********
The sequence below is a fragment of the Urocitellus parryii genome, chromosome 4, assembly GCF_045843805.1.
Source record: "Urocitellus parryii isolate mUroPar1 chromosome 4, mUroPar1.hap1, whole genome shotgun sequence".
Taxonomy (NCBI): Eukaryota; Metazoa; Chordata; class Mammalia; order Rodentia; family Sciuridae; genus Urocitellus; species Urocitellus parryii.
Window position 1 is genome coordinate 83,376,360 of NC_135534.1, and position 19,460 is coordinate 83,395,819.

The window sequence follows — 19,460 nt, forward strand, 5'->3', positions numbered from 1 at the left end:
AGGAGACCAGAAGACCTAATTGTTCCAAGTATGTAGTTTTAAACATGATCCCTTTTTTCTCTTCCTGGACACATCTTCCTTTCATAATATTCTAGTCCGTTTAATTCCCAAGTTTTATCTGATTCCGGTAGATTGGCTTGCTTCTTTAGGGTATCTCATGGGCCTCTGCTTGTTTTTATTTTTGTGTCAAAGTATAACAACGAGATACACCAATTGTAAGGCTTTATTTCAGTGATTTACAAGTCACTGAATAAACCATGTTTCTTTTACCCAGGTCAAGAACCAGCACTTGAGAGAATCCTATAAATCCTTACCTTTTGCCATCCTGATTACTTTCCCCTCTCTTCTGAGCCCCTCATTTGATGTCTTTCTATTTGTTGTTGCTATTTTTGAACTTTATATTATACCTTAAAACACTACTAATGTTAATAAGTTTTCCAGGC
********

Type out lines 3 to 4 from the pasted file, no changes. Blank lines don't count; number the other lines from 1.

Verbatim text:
Taxonomy (NCBI): Eukaryota; Metazoa; Chordata; class Mammalia; order Rodentia; family Sciuridae; genus Urocitellus; species Urocitellus parryii.
Window position 1 is genome coordinate 83,376,360 of NC_135534.1, and position 19,460 is coordinate 83,395,819.